Why don’t you become the first?

5. Provide More Value Than The Next Guy

Always be on the lookout for areas where you can add more value than what the client pays you to provide.

For example, say you have an interest in usability. You note that the client has a few usability problems that could be easily solved. Write up a detailed report and give it to the client as a bonus. View the time spent on this report as a marketing cost i.e. you’re trying to forge a deeper relationship that will lead to ongoing business.

Clients will never fail to be impressed by value-added services.

Under promise and over deliver.

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6 comments “How To Charge Top Dollar For Your PPC Services”

Great article, I think the most important point is:

“2. Make Your Client Money”

The rest hold value, but if you’re actually making them money rather than just giving a good pitch you’re in for some great residuals. 🙂

Great post. The niche idea is a really great concept because it seems it would make each subsequent campaign succeed sooner because you’d already have experience with similar clients.

I got into SEM/PPC as an affiliate marketer. I’m trying to get a job in the SEM field without much luck unfortunately and have been considering becoming a consultant instead.

Often with PPC you don’t get positive results initially and need to optimize over time to see good results. Do you agree? How do you make clients understand this so they don’t panic?

Also how do you charge your client. Do you charge them an up front set up fee, then an ongoing monthly retainer plus cost of the actual PPC?


Hi Nick
Client model really depends on how much you value your time, how much trust is built up between you and the client, the incremental value add you feel you can offer the client, etc.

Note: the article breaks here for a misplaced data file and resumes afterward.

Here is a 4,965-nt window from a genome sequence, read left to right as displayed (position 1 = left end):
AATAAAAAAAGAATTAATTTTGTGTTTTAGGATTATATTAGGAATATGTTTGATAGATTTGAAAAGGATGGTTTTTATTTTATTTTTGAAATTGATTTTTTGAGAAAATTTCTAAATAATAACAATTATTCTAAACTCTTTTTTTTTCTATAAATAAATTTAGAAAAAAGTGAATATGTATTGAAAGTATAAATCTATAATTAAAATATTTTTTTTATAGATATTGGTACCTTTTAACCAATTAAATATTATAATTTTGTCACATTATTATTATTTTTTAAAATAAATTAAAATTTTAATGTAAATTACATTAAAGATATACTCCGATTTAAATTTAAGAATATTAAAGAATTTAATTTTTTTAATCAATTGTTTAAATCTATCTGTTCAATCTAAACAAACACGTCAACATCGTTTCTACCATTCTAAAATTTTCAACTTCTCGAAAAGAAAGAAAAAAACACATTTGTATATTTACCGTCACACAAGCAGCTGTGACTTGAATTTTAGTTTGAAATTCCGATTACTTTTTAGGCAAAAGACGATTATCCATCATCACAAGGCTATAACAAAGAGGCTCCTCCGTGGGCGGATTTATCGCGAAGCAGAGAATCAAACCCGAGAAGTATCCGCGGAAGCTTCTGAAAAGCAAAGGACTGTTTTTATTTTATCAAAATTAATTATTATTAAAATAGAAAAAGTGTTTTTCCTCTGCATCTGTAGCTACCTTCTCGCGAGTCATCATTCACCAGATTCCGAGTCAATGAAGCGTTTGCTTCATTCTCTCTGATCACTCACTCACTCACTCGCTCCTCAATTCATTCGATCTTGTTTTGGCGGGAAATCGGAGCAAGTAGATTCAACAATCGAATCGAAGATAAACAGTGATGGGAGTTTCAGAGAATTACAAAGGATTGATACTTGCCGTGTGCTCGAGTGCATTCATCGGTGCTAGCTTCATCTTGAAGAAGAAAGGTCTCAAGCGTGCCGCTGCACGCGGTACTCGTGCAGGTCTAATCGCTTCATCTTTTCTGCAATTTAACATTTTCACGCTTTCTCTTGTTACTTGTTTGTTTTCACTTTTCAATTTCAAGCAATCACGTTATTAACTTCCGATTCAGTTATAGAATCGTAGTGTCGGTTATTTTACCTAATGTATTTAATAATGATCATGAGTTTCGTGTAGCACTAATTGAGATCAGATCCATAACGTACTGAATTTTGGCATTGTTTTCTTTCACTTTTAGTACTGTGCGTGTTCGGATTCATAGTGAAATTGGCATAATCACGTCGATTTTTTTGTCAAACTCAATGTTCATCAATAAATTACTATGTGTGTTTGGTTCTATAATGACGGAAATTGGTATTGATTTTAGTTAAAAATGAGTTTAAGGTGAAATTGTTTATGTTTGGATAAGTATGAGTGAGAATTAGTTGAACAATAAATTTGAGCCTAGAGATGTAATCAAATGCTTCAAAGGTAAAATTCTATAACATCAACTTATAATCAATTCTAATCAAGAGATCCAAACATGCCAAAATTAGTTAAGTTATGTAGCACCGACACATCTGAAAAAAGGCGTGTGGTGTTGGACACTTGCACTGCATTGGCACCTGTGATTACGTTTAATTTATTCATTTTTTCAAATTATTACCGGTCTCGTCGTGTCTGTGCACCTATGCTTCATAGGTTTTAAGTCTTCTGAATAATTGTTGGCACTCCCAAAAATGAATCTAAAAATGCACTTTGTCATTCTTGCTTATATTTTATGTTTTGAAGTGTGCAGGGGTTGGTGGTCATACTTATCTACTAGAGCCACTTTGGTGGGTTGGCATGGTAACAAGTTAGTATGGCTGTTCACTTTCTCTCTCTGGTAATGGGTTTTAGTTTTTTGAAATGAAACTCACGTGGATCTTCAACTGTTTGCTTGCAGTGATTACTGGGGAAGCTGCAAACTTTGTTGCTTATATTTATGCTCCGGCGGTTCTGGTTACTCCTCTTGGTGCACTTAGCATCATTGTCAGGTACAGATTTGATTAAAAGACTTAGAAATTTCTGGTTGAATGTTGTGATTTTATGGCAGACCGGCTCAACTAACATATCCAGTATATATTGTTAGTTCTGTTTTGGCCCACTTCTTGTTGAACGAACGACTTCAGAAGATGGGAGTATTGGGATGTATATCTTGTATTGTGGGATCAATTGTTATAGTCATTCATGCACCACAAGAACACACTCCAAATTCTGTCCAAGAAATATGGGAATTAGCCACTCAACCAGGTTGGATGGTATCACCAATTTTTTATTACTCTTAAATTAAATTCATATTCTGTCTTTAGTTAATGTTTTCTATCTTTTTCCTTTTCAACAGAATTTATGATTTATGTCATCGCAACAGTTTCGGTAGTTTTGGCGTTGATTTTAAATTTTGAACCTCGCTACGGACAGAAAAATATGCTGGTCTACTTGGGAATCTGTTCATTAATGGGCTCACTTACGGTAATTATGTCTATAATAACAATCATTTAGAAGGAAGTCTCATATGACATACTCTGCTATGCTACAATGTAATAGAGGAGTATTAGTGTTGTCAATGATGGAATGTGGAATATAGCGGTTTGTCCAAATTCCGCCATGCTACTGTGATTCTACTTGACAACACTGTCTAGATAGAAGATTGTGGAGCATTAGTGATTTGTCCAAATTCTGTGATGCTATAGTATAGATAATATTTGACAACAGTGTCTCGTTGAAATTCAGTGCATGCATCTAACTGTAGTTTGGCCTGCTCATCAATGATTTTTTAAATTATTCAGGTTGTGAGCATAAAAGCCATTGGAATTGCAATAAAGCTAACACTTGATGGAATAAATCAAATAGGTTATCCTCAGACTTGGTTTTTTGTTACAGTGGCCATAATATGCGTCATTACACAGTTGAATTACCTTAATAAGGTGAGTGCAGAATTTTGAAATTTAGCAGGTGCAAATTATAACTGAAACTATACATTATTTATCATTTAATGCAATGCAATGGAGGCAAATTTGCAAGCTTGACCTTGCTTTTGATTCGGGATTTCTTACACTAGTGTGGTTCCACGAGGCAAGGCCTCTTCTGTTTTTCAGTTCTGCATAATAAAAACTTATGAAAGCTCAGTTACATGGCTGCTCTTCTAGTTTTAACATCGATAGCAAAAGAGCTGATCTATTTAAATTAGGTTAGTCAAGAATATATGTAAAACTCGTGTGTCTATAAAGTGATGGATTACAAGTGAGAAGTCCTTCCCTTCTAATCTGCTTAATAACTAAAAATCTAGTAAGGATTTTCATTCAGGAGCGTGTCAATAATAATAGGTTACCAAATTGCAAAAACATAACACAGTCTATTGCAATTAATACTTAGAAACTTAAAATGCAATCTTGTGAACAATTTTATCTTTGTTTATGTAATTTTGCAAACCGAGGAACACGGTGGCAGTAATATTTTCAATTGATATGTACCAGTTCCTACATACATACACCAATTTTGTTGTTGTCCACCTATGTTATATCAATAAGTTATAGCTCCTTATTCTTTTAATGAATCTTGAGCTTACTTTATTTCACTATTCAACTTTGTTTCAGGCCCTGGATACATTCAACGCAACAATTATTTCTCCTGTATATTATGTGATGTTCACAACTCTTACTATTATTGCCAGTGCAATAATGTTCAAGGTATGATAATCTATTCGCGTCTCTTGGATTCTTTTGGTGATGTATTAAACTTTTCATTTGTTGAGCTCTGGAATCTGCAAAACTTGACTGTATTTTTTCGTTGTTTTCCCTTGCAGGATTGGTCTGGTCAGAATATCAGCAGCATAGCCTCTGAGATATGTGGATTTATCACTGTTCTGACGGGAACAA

Some people do profit share, some do flat monthly rate, some do percent of spend, some do recurring flat rate with set up fee, and for some smaller non-competitive low budget geo-local market segments sometimes a one-off set up fee is the only model that can make much sense. In other words…there is no 1 way to do it. Sort of like eating a Reese’s.

Part of how you get them to see the value right away is to set up analytics tracking right away. Another part is to let them know that off the start you are using traffic to test the site and improve responses, and that while most clicks won’t result in a sale they still are giving you data about the marketplace, and by buying data and feedback today you ensure that the business is better positioned for profit tomorrow.

@Nick – I have been in the PPC marketing business for the past six years and have found that charging based on ad spend is a great way to go.
The main reason for this is that it really sets up a win-win situation for both parites.
For example, if you told me, for every dollar I spend I want to make five.
Well, I could charge you a flat monthly rate or take 15% of your revenue while nailing your goal all day long with a set of five keywords. But this won’t make anyone much $. However, if I charge based on ad spend, I am showing you that not only do I want to hit your return goals but also want to maximize revenue.

@Mike but if you charge on ad spent , let’s say 15% in that case you really need to make sure that client has very good budget on a per month basis. Otherwise it will not make sense to charge on percent ad spent.  What is the threshold budget that you expect to charge on this percent on ad spent basis?

Hello, I am new to PPC management and am looking for a way to generate new local leads. I work for a company like a reach local type and need to generate my own business. Is there a good systematic way to go after local businesses that would use PPC? I have tried cold calling businesses that are advertising in local magazines etc but that is not working. Any suggestions on maybe going after local business that are already doing their own PPC but need help. How do I find these type of customers?